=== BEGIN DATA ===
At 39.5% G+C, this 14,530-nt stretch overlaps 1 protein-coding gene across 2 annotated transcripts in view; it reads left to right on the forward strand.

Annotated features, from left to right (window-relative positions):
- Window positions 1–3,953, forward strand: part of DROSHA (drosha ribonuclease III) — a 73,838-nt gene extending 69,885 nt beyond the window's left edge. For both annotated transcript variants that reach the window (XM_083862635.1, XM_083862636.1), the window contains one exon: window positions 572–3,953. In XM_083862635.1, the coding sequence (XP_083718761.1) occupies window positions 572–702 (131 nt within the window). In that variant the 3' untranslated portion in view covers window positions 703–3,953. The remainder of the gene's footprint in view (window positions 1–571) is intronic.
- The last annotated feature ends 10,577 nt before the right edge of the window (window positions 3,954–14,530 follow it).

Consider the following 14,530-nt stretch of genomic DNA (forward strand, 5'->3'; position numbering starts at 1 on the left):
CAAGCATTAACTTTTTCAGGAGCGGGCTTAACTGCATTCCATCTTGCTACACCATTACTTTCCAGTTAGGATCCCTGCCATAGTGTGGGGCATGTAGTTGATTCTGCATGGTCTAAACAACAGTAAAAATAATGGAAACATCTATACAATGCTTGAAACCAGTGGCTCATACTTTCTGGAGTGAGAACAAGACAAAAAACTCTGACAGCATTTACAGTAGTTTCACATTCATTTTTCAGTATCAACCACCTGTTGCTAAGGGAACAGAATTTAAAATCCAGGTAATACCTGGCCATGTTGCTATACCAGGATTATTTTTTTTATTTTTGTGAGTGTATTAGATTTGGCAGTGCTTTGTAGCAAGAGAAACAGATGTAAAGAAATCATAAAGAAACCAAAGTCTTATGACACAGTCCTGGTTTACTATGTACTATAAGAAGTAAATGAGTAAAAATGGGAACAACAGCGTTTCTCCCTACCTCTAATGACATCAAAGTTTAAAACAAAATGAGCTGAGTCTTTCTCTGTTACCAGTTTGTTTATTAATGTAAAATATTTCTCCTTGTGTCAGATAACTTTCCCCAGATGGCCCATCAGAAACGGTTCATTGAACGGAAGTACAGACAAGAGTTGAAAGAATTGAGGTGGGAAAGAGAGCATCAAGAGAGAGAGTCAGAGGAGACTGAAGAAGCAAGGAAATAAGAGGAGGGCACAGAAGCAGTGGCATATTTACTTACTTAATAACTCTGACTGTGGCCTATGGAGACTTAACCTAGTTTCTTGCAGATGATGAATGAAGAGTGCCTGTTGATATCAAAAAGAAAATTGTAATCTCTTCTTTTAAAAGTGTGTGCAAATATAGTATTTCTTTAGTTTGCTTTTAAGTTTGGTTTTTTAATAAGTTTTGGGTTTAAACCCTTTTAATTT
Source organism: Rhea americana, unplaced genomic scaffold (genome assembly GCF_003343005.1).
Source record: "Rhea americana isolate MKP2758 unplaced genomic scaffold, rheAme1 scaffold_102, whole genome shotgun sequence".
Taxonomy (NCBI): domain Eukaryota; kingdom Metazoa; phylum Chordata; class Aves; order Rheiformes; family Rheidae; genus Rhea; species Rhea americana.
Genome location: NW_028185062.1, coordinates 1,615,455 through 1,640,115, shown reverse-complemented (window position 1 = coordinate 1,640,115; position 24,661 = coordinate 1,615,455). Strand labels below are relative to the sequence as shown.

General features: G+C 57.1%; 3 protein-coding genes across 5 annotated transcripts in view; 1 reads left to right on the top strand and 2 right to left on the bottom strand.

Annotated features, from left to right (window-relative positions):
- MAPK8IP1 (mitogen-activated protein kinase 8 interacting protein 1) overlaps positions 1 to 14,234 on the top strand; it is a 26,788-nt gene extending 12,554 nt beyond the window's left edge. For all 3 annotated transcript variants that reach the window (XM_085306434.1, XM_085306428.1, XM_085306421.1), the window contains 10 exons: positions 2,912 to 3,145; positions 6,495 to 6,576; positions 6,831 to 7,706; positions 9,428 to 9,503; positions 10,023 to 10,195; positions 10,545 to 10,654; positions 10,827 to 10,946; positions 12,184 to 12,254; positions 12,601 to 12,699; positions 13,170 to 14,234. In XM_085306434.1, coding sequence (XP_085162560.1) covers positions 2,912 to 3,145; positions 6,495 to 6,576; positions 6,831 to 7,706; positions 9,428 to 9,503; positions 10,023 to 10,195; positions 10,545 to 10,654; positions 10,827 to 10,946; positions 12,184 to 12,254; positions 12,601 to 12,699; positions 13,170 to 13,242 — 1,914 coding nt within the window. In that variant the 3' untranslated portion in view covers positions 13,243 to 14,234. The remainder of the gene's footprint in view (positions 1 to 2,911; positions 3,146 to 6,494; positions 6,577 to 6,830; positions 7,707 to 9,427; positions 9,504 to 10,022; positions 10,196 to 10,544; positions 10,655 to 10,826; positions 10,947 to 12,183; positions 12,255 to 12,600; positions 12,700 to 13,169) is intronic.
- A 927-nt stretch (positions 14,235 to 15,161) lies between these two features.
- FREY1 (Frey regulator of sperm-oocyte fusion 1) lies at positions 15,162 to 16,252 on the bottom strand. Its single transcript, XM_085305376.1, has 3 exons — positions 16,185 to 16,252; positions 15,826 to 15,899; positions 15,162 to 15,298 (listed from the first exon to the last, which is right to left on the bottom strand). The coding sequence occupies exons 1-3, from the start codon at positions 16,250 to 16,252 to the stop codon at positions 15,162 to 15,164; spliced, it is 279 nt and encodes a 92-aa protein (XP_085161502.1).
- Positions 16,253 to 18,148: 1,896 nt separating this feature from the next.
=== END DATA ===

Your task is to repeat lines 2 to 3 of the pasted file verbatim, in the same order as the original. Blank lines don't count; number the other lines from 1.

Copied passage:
Annotated features, from left to right (window-relative positions):
- Window positions 1–3,953, forward strand: part of DROSHA (drosha ribonuclease III) — a 73,838-nt gene extending 69,885 nt beyond the window's left edge. For both annotated transcript variants that reach the window (XM_083862635.1, XM_083862636.1), the window contains one exon: window positions 572–3,953. In XM_083862635.1, the coding sequence (XP_083718761.1) occupies window positions 572–702 (131 nt within the window). In that variant the 3' untranslated portion in view covers window positions 703–3,953. The remainder of the gene's footprint in view (window positions 1–571) is intronic.